Our bylaws do not require that our stockholders ratify the selection of Deloitte & Touche LLP as the independent registered public accounting firm. However, the Board is submitting the appointment of Deloitte & Touche LLP to our stockholders for ratification as a matter of good corporate governance. The Audit Committee will consider the outcome of this vote in its decision to appoint an independent registered public accounting firm next year, but is not bound by the stockholders' vote. Even if the selection of Deloitte & Touche LLP is ratified, the Audit Committee may change the appointment at any time during the year if it determines that a change would be in the best interest of the Company and its stockholders.

 

Representatives from Deloitte & Touche LLP are expected to be present at the annual meeting to answer questions, will have the opportunity to make a statement if they desire to do so and will be available to respond to appropriate questions. Further information about the services of Deloitte & Touche LLP, including the fees paid in 2008 and 2007, is set forth on page 37.

 

The Board of Directors recommends that stockholders vote FOR Proposal 2.

 

REPORT OF THE AUDIT COMMITTEE

 

In accordance with its written charter adopted by the Board of Directors and as revised in December 2007, the Audit Committee (“Committee”) of the Board assists the Board in fulfilling its responsibility for oversight of the quality and integrity of the accounting, auditing and financial reporting practices of the Company. During the fiscal year ended December 31, 2008, the Committee Chairman discussed the interim financial information contained in each quarterly earnings announcement with Company management and the independent registered public accounting firm prior to each public release.

 

The Committee has received the written disclosures and the letter from the Company’s independent registered public accounting firm, Deloitte & Touche LLP, required by applicable requirements of the Public Company Accounting Oversight Board regarding the independent accountant's communications with the Committee concerning independence, and has discussed with the independent accountant the independent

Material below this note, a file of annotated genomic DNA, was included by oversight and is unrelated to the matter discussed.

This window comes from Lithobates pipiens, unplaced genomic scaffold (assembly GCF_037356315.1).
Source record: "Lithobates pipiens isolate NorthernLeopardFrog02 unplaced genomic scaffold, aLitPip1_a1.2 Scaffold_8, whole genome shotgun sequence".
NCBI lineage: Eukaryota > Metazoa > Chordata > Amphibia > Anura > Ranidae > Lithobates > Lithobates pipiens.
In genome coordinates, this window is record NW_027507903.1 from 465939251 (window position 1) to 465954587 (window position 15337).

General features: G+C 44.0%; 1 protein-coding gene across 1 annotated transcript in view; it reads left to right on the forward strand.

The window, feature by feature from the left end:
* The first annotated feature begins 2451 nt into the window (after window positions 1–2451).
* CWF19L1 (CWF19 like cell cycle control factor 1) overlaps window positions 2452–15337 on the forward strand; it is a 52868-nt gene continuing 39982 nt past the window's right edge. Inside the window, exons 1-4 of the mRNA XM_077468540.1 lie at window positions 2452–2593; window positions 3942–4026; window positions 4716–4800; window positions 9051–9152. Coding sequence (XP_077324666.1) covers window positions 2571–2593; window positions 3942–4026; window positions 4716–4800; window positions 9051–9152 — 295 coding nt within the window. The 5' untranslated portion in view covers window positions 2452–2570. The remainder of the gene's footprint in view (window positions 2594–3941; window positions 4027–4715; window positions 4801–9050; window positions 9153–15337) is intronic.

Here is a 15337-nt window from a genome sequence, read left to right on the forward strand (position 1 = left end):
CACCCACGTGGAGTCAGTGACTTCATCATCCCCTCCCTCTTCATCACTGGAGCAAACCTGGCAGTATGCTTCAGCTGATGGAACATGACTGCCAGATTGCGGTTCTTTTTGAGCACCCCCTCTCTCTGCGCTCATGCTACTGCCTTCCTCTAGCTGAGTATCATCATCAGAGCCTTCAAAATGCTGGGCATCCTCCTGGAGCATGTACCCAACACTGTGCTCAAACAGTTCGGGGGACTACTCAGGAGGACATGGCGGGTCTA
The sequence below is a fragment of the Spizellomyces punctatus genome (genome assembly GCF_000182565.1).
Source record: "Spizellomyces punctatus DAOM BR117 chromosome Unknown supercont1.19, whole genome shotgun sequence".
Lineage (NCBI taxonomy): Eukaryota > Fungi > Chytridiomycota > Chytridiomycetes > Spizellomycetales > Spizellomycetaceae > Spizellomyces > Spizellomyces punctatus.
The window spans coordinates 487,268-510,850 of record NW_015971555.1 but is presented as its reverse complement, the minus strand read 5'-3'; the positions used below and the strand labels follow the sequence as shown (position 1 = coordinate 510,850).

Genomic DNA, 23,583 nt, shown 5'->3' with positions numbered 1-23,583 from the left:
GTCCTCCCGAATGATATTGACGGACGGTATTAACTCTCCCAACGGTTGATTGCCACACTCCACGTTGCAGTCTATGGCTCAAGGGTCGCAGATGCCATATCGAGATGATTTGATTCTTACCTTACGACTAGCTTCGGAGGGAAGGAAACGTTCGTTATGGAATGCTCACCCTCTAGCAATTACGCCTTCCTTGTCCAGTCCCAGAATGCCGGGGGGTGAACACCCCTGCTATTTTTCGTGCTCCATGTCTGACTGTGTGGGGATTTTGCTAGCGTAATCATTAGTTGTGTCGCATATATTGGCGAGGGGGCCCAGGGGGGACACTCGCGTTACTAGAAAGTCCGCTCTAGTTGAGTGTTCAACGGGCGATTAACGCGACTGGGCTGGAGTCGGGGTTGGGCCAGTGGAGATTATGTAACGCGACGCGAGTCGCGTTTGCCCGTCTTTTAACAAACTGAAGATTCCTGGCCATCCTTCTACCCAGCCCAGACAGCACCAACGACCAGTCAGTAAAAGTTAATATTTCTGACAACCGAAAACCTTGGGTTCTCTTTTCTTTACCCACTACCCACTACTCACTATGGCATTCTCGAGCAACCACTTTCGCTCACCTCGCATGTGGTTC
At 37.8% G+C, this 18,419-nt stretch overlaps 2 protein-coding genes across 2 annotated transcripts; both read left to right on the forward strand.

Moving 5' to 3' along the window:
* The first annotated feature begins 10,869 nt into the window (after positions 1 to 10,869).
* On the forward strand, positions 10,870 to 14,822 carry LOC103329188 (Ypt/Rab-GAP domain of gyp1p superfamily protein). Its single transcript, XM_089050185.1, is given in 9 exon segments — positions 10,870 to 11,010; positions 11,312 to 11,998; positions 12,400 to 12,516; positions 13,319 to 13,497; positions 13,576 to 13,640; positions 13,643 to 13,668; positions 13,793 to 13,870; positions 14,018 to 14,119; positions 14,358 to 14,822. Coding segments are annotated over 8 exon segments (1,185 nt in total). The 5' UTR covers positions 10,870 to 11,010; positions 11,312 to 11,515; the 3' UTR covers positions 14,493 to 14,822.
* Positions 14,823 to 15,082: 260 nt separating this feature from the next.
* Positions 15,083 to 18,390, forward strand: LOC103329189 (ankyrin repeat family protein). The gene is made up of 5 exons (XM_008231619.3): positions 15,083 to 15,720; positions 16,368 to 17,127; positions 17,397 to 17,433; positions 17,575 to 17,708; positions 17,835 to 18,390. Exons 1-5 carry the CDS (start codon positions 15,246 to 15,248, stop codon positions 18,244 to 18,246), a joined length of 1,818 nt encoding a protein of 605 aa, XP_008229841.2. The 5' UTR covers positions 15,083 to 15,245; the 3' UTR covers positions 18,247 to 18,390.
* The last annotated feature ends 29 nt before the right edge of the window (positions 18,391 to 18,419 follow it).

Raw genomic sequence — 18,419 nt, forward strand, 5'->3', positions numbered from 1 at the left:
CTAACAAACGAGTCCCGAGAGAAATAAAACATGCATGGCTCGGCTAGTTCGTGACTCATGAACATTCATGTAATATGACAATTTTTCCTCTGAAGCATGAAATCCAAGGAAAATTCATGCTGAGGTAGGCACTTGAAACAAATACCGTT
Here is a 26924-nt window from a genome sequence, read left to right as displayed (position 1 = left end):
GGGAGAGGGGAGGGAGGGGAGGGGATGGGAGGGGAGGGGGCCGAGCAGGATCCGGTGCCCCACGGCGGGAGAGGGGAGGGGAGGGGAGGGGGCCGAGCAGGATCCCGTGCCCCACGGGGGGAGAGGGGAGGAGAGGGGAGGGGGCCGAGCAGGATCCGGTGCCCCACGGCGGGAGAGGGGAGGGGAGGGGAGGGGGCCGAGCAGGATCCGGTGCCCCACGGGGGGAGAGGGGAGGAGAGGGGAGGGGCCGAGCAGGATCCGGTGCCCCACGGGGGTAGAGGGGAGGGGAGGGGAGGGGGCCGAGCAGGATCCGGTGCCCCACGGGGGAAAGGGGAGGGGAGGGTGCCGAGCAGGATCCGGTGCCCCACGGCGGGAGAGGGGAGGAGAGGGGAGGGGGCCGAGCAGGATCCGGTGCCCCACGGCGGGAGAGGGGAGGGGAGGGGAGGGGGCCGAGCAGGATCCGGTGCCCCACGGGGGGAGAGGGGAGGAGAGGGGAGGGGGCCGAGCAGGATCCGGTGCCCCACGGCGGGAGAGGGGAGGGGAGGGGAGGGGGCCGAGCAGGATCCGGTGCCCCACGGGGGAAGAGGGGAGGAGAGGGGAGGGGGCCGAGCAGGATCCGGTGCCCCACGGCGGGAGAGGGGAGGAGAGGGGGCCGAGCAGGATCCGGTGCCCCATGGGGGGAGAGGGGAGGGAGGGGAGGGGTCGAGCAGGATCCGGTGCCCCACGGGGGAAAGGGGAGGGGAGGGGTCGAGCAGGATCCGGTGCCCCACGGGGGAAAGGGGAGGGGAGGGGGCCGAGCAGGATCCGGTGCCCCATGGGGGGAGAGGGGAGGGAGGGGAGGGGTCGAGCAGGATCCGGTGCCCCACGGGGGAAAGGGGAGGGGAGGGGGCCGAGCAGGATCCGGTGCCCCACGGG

36

 

 


accountant's independence. The Committee reviewed, with the independent registered public accounting firm and management, the audit plan, audit scope, and identification of audit risks.

 

The Committee reviewed the audited consolidated financial statements of the Company as of and for the year ended December 31, 2008, with management and the independent registered public accounting firm. Management has the responsibility for the preparation of the Company’s consolidated financial statements and the independent registered public accounting firm has the responsibility for the examination of those statements. The Committee also discussed and reviewed with the independent registered public accounting firm all communications required by generally accepted auditing standards, including those described in Statement on Auditing Standards No. 61, as amended, “Communication with Audit Committees” and, with and without management present, discussed and reviewed the results of the independent registered public accounting firm’s examination of the consolidated financial statements.

 

Based on the above-mentioned review and discussions with management and the independent registered public accounting firm, the Committee recommended to the Board that the Company’s consolidated audited financial statements be included in its Annual Report on Form 10-K for the fiscal year ended December 31, 2008, for filing with the SEC.

 

Date: March 10, 2009

 

/s/ Robert J. Marzec

Committee Chairman

 

/s/ Robert A. Rudell

Committee Member

 

/s/ Brian P. Johnson

Committee Member

 

FEES TO INDEPENDENT REGISTERED PUBLIC ACCOUNTING FIRM

 

The following table presents fees for professional services rendered by Deloitte & Touche LLP for the audit of our annual consolidated financial statements for the years ended December 31, 2008 and 2007, and fees billed for other services rendered by Deloitte & Touche LLP during those periods. All of these fees were approved by the Audit Committee.

 

 

 

2008

 

2007

 

 

 

 

 

Audit Fees (a)

 

$ 348,000

 

$ 388,000

Audit-Related Fees

 

-

 

-

Tax Fees (b)

 

79,200

 

131,000

All Other Fees

 

-

 

-

Total

 

$ 427,200

 

$ 519,000

 

(a)

Includes fees for professional services provided in connection with the audit of our annual financial statements, review of our quarterly financial statements, Sarbanes-Oxley Section 404 work and review of other documents filed with the SEC.

 

(b)

Represents fees for tax compliance services.

 

37

 

 


PRE-APPROVAL POLICIES AND PROCEDURES